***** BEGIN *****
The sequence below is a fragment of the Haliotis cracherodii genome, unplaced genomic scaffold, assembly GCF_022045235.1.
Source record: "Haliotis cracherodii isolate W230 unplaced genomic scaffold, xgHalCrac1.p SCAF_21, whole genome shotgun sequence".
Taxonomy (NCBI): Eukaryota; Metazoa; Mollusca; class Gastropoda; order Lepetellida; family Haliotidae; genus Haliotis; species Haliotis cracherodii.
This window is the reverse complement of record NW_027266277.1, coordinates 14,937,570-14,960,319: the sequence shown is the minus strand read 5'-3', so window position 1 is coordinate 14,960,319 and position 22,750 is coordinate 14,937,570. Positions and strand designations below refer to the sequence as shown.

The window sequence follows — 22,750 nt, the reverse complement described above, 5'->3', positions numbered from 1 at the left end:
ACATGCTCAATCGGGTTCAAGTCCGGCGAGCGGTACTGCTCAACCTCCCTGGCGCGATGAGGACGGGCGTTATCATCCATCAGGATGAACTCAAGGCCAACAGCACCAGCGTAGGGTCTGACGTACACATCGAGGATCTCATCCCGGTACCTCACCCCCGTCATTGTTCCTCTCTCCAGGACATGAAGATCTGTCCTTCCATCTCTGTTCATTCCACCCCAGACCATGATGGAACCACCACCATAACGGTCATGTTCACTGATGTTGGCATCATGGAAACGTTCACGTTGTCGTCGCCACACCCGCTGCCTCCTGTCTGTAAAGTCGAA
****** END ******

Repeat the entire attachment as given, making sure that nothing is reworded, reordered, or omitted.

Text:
The sequence below is a fragment of the Haliotis cracherodii genome, unplaced genomic scaffold, assembly GCF_022045235.1.
Source record: "Haliotis cracherodii isolate W230 unplaced genomic scaffold, xgHalCrac1.p SCAF_21, whole genome shotgun sequence".
Taxonomy (NCBI): Eukaryota; Metazoa; Mollusca; class Gastropoda; order Lepetellida; family Haliotidae; genus Haliotis; species Haliotis cracherodii.
This window is the reverse complement of record NW_027266277.1, coordinates 14,937,570-14,960,319: the sequence shown is the minus strand read 5'-3', so window position 1 is coordinate 14,960,319 and position 22,750 is coordinate 14,937,570. Positions and strand designations below refer to the sequence as shown.

The window sequence follows — 22,750 nt, the reverse complement described above, 5'->3', positions numbered from 1 at the left end:
ACATGCTCAATCGGGTTCAAGTCCGGCGAGCGGTACTGCTCAACCTCCCTGGCGCGATGAGGACGGGCGTTATCATCCATCAGGATGAACTCAAGGCCAACAGCACCAGCGTAGGGTCTGACGTACACATCGAGGATCTCATCCCGGTACCTCACCCCCGTCATTGTTCCTCTCTCCAGGACATGAAGATCTGTCCTTCCATCTCTGTTCATTCCACCCCAGACCATGATGGAACCACCACCATAACGGTCATGTTCACTGATGTTGGCATCATGGAAACGTTCACGTTGTCGTCGCCACACCCGCTGCCTCCTGTCTGTAAAGTCGAA